Of course you can still offer the traditional model along side the alternate model for those that prefer it.
  • May 13 2010
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That is an interesting proposal, I will keep that in mind and may try it out after I get my license and hit my goals.

Just for discussion's sake (as I don't have a license yet), if I want to work with you at what you suggested. Then the following will be conditions that I I will request:

1) 2.5% comission to buyer broker/agent (This part you are stuck with)
 
2) Depending on my results at that time, I will charge $30 or more per hour for all activities (excludes specific that are not allowed by law) to list and sell your property. The clock starts ticking the minute I qualify you as my client.

3) i) open house charge is 3x hourly rate
   ii) marketing/caravan charge is 3x hourly rate

4) Seller responsible for all advertising, marketing, closing, and legal costs

5) Extra performance bonus of 1.5% of list price if sold in 6 weeks

6) At end of 6th week if no open negotiation ongoing, seller can cancel listing without any consequences except 7.

7) if seller sells to any person shown property during listing period then seller will pay listing agent 1.5% of list price fee irregardless of whether another listing agent was signed up.


During the 6 week, the arrangement is exclusive. I will not waste my time or resources on an open listing or any semi-exclusives.

I am extremely curious, will this be something that you can agree to?



  • May 13 2010
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Profile picture for BrianJohnDavis
Seems like I should be able to pay for results.  That is to say, if they can get asking price or above within a short time frame they would get paid a premium. But if they were under-performing, I would like to easily move on to another, more effective agent.  Why do I need an exclusivity agreement?? Shouldn't I give all the able-bodied agents a chance to earn some money?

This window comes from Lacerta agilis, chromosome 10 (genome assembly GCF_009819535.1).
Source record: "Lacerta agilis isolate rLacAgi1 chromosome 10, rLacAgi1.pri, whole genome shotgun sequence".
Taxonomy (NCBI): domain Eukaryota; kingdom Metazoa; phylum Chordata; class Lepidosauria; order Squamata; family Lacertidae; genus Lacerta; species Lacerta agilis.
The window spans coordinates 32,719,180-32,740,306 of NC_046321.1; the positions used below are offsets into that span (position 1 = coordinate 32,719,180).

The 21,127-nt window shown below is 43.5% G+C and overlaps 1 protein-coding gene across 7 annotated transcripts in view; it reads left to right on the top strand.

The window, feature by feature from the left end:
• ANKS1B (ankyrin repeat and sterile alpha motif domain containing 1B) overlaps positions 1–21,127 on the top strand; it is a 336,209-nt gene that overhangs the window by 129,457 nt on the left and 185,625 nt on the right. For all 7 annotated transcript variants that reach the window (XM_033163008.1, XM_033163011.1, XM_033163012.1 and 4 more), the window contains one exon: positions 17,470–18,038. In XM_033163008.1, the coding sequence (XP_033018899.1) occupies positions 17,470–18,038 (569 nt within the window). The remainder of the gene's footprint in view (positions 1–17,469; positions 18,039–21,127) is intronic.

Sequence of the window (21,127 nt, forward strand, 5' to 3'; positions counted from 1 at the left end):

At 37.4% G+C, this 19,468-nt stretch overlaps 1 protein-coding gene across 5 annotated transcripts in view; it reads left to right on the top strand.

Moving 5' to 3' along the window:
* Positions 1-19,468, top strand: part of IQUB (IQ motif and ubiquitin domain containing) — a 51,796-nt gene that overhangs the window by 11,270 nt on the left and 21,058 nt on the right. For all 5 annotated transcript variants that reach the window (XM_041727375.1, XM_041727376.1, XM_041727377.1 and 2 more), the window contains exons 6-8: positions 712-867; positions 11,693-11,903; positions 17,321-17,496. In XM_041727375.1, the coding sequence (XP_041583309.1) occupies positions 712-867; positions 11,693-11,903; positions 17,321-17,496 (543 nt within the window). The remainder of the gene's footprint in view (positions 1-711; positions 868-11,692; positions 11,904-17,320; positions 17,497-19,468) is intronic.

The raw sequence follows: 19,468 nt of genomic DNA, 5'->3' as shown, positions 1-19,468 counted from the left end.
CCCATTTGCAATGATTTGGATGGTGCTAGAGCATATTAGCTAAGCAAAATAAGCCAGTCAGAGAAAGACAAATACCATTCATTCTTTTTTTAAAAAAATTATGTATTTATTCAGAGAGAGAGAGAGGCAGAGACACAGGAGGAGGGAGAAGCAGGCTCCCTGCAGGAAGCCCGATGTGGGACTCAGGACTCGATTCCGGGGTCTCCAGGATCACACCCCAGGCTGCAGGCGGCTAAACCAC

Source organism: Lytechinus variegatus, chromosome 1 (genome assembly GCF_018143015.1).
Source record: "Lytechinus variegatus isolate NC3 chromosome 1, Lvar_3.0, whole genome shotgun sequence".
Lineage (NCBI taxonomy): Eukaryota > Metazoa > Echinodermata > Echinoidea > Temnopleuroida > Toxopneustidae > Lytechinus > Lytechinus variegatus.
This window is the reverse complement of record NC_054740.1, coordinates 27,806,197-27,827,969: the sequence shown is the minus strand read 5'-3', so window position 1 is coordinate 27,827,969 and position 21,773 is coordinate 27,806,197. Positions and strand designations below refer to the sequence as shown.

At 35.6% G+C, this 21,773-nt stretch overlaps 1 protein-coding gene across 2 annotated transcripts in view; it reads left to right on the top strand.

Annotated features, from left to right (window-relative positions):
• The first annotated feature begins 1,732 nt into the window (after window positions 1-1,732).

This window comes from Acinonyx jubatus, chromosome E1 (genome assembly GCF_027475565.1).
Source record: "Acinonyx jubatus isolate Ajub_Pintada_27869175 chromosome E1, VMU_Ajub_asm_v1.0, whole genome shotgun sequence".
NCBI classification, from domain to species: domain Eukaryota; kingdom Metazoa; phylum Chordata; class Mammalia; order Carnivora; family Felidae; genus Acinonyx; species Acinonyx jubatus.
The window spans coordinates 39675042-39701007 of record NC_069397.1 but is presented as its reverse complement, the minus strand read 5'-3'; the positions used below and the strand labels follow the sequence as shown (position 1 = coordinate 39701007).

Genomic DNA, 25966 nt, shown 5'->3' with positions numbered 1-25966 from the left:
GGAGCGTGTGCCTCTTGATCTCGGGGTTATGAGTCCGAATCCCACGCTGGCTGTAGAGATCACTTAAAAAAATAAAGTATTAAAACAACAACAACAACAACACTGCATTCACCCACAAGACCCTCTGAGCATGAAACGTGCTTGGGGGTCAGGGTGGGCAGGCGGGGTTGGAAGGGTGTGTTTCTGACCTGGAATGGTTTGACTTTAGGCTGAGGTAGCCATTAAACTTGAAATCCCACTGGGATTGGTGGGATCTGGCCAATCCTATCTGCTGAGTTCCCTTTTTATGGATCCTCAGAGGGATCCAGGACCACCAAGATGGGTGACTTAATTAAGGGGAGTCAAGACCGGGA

• May 11 2010
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Hi Brian,

It is your home, your equity, and you can negotiate the fee you want to pay with any agent you choose.  Some agents won't budge on their fees but others will if you ask.  I would make sure that no matter who you choose, make sure that they are trustworthy.  They need to have great communication and marketing skills.  Find an agent that loves what they do and getting them to agree to a lower fee, won't bother them at all. 
 
Good Luck and I wish you all the best with your home! 

Tamara Dowd.
Real Estate Broker
  • May 11 2010
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Forget what kind of "market" we have. The bottome line for any seller is what do you need to do and what is your time frame to do it? Why does anybody want to sell in a down market? Because they have to.

People sell for many reason ie: baby is due and we need more space, empty nesters who have more house than they need, job change out of state, divorce, staying ahead of a forclosure, etc. Only a fool would sell in a down market if they just don't have to.

Many sellers just don't want to deal with calls from strangers at all hours. Some don't want to pay out for marketing or even know where to start. Many sellers realize their time is worth more than the effort required to market and sell successfully. For those others, please do it yourself if you can.